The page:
Fixing Fukushima – How Nuclear is Bringing the UK and Japan Together

Fixing Fukushima – How Nuclear is Bringing the UK and Japan Together - Export to Japan

Blog | Wednesday 15 July 2015

Emanuele Militello, previous Science & Innovation team intern at the British Embassy Tokyo, examines the situation at Fukushima Daiichi four years on. 


Nuclear power had been in decline for decades, but recently it has resurfaced as a viable option to meet electricity demands, proving an attractive alternative to fossil fuels. However, the 2011 Fukushima nuclear accident gripped the world’s attention and revived safety concerns over the technology. It left a large contaminated area around the Japanese plant and the country needed support to undertake a large-scale clean-up.  

An aerial photograph of the damaged reactor buildings at the Fukushima Daiichi Nuclear Power Plant, taken on 16 March 2011

The international community responded quickly, with the UK supporting the clean-up by sending expert advisors. It has the world’s oldest civil nuclear industry, which began in the 1950s with the first commercial nuclear power station. Over half a century later, the UK now employs more than 60,000 highly trained workers across the entire nuclear life cycle, from the design of new plants to decommissioning and waste management.

John Clarke, the Chief Executive Officer of the UK Nuclear Decommissioning Authority (NDA), believes that the UK has a lot of expertise to offer, including the development of techniques for the retrieval of highly radioactive waste. He explains that, "the Japanese are keen to learn from other peoples experiences; they are particularly interested in learning how the UK has approached decommissioning, but also the practical hands on aspects, especially in more challenging areas".

Some of these challenges are being tackled by the UK private sector. The Cumbria-based company, Createc, has developed a camera technology for drones called N-Visage that can detect and draw a 3D map of high radiation locations that are too contaminated for human workers. It is undertaking one of eleven feasibility studies, subsidised by the Japanese government, to look at how radiation imaging can be used to locate fuel debris in the Fukushima reactor cores. Using an automated drone, they are capable of investigating the site without putting humans at risk of harmful exposure.

However, the direction of involvement is certainly not one-way. The UK has proved an attractive investment spot for Japan, with Japanese companies being the second largest overseas source of projects on UK soil.

Toshiba will help build the largest, single proposed nuclear power plant project in Europe at the Moorside site near Sellafield, UK. The three planned reactors are expected to produce a total of 3.4 gigawatts. This would fulfil around 7% of the UK’s future electricity requirements. The UK Energy Minister stated in 2014 that the, "project will bring at least £10 billion of investment and is expected to create up to 21,000 energy engineering jobs, while also providing a reliable source of low carbon energy for over six million homes.”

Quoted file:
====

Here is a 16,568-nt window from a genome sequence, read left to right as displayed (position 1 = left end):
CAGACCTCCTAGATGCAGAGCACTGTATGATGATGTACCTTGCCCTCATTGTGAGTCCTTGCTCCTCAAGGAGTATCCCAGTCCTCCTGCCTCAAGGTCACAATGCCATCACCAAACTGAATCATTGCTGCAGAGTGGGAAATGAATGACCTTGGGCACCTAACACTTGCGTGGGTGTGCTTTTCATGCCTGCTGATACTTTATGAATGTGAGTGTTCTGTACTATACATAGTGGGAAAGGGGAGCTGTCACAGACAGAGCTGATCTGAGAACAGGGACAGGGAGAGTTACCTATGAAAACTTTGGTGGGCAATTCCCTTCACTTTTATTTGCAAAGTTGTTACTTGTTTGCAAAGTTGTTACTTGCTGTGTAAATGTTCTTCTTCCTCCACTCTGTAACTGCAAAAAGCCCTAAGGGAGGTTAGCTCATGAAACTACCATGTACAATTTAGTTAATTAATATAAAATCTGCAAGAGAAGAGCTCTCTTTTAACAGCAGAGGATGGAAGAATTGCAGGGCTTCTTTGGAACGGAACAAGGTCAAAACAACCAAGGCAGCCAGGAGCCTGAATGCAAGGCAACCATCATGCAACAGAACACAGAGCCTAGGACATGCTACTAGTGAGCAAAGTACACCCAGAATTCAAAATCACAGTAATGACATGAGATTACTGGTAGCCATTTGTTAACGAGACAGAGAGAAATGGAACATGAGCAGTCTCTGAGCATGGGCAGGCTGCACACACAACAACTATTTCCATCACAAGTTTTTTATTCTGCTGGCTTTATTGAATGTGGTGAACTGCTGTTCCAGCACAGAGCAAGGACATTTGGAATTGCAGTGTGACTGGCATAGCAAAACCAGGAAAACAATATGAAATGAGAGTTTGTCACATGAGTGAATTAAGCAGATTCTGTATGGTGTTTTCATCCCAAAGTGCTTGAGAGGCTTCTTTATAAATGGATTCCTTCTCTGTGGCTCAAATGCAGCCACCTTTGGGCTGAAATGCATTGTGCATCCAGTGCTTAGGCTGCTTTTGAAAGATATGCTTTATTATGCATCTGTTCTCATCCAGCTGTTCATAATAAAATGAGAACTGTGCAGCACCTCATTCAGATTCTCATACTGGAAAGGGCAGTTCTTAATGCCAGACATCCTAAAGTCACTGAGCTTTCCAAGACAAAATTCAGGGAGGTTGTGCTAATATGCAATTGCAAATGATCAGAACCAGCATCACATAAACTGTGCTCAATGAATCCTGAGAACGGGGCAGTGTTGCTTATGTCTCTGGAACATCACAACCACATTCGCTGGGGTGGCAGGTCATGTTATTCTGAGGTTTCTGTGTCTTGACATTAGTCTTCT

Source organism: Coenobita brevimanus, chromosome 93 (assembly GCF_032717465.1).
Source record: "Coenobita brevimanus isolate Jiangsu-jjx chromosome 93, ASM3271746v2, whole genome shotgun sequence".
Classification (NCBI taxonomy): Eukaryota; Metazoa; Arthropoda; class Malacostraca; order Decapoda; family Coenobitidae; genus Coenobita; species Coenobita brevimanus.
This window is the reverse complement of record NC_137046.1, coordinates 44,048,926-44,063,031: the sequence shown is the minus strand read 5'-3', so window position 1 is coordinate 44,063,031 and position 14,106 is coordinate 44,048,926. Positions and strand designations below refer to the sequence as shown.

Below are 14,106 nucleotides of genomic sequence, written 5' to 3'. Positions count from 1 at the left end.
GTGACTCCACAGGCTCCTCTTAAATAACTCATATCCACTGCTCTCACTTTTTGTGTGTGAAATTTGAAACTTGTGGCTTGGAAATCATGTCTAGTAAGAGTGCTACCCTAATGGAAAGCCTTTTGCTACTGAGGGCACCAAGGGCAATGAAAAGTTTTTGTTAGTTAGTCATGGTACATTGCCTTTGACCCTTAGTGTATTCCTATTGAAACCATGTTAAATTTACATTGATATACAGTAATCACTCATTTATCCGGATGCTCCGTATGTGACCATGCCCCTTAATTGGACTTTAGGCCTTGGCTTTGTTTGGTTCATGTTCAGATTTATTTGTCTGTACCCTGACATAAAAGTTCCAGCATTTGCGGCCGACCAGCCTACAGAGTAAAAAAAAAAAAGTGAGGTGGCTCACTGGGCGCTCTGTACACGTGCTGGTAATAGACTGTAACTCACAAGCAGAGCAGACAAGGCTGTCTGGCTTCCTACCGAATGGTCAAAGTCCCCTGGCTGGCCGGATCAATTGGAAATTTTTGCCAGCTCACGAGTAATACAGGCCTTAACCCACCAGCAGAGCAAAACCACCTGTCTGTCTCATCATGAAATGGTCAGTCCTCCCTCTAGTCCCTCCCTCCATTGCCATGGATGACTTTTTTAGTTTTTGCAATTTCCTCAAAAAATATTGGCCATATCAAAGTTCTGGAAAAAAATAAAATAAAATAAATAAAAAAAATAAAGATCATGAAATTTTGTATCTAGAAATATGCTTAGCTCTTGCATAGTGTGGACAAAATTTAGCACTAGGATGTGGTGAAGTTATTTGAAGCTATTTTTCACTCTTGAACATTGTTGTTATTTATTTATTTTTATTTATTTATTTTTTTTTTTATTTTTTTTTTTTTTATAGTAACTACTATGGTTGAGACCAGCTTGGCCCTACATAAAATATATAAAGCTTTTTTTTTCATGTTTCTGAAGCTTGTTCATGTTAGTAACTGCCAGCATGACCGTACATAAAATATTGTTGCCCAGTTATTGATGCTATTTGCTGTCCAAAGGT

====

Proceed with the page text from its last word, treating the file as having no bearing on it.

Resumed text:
The Japanese multinational Hitachi has also signed similar deals at other UK sites, as well as looking at establishing research collaboration with several universities in Manchester, Birmingham and Imperial College London. This is helping to share knowledge and expertise between the two countries. For example, UK universities are sending researchers over to Japan to work in Hitachi laboratories, and learn about how the new UK reactors will work.

Professor Andrew Sherry, the Chief Scientist at the UK Government’s National Nuclear Laboratory (NNL), was on a recent visit to Tokyo promoting these collaborations.  He believes that each country provides a different perspective to tackling nuclear challenges. Fukushima is an obvious example, it is a new situation that no country has been in before and therefore in need of a mixed approach. Sherry explained that, “the ability of the UK to provide creative thinking into the decommissioning process, combined with the high technical expertise and work standard provided by Japanese workers creates a great combination”.

There is also potential for collaboration in the Robotics and Autonomous Systems (RAS) technologies used for nuclear decommissioning. The aforementioned Createc is one of the many UK players working in this field. The global decommissioning market is massive and growing, it is estimated to be worth £50 billion per annum by 2020. Already, the total cost of nuclear decommissioning in the UK alone is estimated at £60 billion. This creates a lot of potential for growth, with analysis by the National Nuclear Laboratory indicating that 20% of future costs of complex decommissioning will be spent on RAS technologies.

The UK Government has recognised this and is helping to develop these new partnerships with Japan. Recently the British Embassy in Tokyo hosted a robotics week during the launch of its year-long Innovation is GREAT campaign. UK experts and companies were invited to network with key decision-making individuals from Japan, and foster future collaborations. Hopes are that the UK and Japan will continue to develop this promising relationship to meet the challenges of the future.

Pete Woolaghan, Director of Createc, explaining to Japanese delegates about his company's sensor technology at the British Embassy’s robotics week


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